Richard Bachman Overdrive

I don’t remember how many times I’ve read Richard Bachman’s (i.e. Stephen King’s) The Long Walk, but I’ll never forget the first time.

I was starting the fearful year of 7th grade, back in the very late 80’s when 7th was the First year of junior high and not the middle year of middle school. I was whiling away a fall evening doldrum at my neighbors’ house. These were neighbors who would go on a road trip with no notice or preparation. “They’ve got the Christmas lights up in Wheeling, let’s go!” “Rock 105 is doing a free T-shirt give-away at Heck’s. Get in the car!” Compared to my parents, they were the fun, oddball neighbors.

Being the oddballs, the older sister had a paperback copy of The Bachman Books. My mother had a smattering of books (a bio of Montgomery Clift, a Reader’s Digest published manual on sewing, a coffee table book of Norman Rockwell illustrations), but certainly no Stephen King. The paperback I found buried under a pile of clothes beside an end table had a road winding into the distance with Skulls dotting the center line. I’m sure my eyes went wide the first time I saw it. Tom Sawyer this was not.

Dipping back into it now, I’m surprised at how unrepentantly dark it is. I guess I shouldn’t be surprised that the 13-year-old me, listening to an un-haircut Metallica play “Ride the Lightning” on my Walkman and watching Blockbuster rented VHS tapes like Silent Night, Deadly Night, was drawn to this. I do recall being a dark kid. I just didn’t remember being That dark.

But in the newer preface to The Bachman Books (circa 1995), King talks about how Bachman was his outlet for that kind of darkness. Yes folks, even Stephen King needed an outlet for his deeper darkness. If, like me, you have heretofore only read the original foreword to the old Bachman paperbacks, I would highly encourage you to pick up a newer copy to experience the “updated” one. King goes a bit deeper into why he was Bachman. For me, he exploded the myth that he did it to see if he could sell a comparable number of books as Bachman than as King. Not true. This is not something I really picked up from the original Bachman books preface. If you’re at all interested in King’s Bachman stuff, the newer foreword is at least worth checking out from your local library. WARNING: if you’re buying the newer version of The Bachman Books, you sadly will not get Rage. Mr. King grew tired of seeing news reports of kids shooting up schools with copies of Rage swimming around in their backpacks. To paraphrase the aforementioned forward of Mr. King, good things happen all the time (“Man makes it home from work, yet again!”), but they don’t necessarily make for a compelling story. The 9,999,999 kids/ young people who read Rage and had that catharsis–“Aw, no way! I’ve totally had those crappy days where everyone is being a Complete %^&hole and I just wanted to go friggin’ NUTS! Go, Stevie, go,”–, and didn’t bring a bag of guns to school isn’t as compelling as the one kid who did. But I digress.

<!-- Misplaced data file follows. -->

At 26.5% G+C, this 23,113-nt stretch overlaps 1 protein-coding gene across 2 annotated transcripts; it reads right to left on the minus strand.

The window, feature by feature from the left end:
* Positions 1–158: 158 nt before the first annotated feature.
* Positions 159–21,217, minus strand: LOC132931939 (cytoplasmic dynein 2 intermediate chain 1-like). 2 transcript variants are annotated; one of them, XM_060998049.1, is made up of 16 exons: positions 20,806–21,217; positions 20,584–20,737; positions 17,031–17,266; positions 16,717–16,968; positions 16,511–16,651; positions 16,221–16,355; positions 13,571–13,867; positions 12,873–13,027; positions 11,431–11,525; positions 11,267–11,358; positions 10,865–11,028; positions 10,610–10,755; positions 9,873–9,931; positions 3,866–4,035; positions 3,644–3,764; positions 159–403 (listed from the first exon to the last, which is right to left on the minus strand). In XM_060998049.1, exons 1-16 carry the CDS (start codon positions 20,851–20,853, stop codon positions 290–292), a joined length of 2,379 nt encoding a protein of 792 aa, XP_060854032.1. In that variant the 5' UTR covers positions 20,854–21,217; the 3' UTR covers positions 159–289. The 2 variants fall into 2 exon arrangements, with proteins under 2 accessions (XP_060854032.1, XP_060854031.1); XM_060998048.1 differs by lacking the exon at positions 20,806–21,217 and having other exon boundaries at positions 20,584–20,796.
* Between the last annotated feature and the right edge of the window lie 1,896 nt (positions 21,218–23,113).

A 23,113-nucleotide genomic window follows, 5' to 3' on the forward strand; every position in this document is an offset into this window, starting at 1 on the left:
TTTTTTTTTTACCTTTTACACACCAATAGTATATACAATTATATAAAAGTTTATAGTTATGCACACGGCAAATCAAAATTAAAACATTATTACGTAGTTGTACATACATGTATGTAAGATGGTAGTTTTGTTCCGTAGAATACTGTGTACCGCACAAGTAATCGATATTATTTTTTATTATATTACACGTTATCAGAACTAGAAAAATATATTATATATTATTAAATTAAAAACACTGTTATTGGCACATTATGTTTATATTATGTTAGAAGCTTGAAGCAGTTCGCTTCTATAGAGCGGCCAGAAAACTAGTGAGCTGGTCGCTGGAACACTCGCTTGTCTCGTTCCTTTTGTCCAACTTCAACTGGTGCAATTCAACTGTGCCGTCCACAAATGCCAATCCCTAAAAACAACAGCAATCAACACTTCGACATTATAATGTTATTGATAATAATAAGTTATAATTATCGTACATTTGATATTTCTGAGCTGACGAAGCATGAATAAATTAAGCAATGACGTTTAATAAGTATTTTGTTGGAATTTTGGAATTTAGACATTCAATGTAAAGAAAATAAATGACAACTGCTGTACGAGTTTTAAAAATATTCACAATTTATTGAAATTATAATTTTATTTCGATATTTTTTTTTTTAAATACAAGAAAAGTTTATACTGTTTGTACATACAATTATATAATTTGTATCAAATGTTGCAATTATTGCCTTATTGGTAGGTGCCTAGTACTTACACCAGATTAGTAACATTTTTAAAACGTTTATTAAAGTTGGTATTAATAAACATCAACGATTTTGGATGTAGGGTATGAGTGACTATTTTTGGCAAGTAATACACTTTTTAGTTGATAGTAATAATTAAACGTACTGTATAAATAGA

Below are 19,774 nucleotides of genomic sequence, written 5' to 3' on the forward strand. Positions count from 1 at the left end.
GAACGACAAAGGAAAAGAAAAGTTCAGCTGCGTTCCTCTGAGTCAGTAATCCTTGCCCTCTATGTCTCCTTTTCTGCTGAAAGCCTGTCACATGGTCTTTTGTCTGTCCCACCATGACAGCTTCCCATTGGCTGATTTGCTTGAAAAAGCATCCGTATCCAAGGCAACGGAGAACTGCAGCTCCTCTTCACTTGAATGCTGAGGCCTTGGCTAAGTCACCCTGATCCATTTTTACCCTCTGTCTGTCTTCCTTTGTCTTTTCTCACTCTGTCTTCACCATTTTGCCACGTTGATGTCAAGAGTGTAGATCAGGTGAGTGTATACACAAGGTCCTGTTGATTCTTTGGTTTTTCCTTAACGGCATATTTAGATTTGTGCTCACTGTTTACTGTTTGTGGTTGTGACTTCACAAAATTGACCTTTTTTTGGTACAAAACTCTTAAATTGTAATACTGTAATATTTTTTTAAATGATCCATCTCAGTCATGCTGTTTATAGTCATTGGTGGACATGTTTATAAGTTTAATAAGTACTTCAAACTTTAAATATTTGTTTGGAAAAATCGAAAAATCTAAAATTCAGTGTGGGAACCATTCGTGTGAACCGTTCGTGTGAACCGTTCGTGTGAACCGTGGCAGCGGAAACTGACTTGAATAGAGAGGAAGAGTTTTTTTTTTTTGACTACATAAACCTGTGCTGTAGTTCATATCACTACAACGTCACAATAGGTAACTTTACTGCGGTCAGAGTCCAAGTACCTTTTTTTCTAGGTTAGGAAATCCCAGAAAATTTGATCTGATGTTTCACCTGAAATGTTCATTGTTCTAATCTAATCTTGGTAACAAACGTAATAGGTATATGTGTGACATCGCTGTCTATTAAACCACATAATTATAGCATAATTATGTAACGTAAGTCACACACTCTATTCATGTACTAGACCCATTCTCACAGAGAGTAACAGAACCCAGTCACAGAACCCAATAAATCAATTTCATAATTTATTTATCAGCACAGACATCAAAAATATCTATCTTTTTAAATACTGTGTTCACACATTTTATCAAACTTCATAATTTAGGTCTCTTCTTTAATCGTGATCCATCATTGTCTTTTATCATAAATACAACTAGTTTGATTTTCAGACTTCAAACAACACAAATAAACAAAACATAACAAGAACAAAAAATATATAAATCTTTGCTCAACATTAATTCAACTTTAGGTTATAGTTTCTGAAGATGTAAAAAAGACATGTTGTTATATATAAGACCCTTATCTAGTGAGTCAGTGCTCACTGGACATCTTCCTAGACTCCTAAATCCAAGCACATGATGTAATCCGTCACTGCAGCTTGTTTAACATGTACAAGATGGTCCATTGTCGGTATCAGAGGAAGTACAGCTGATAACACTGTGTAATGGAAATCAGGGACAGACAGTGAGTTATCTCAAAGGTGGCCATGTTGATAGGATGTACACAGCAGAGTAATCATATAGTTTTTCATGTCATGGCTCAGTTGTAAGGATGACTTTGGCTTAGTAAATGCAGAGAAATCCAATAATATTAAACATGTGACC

I was impressed at how well The Long Walk held up. I reread The Catcher in the Rye a year or two ago, and Holden Caulfield just sounded like he was whining to my now adult ears. As a kid, I can remember what the inside of the school bus looked like in vivid detail after I read Salinger’s first page of Catcher. Alas, that it not the case now.

Perhaps King peopled his story with more fleshed out characters. Maybe it’s the lure of the Long Walk itself, with the sci-fi, “violent games of the future” overtones that does it. Perhaps it’s the barely mentioned, Philip K. Dick-type alternate history, that keeps it fresh. Whatever it is, the story still chugs along. I’m still drawn to the next page. King mentions in the preface about it being a bit too preachy, but it’s not heavy-handed.

The biggest knock to The Long Walk is the lack of female characters in it. You could cover for that by saying that The Long Walk can be read as a metaphor for America’s draft during the Vietnam War. You could be right, but it still wouldn’t put any substantial female characters into the novella. [note to self: put more Margaret Atwood books onto my booklist]

I’m not one for buying the newest, repackaged widget, but the “new” preface to The Bachman Books is definitely worth checking out. Just don’t toss out your old, paperback copy because you’re not going to get a Rage reprint anytime in the foreseeable future.

 

 

 

 

Leave a Reply

Fill in your details below or click an icon to log in:

WordPress.com Logo

You are commenting using your WordPress.com account. Log Out / Change )

Twitter picture

You are commenting using your Twitter account. Log Out / Change )

Facebook photo

You are commenting using your Facebook account. Log Out / Change )

Google+ photo

You are commenting using your Google+ account. Log Out / Change )

Connecting to %s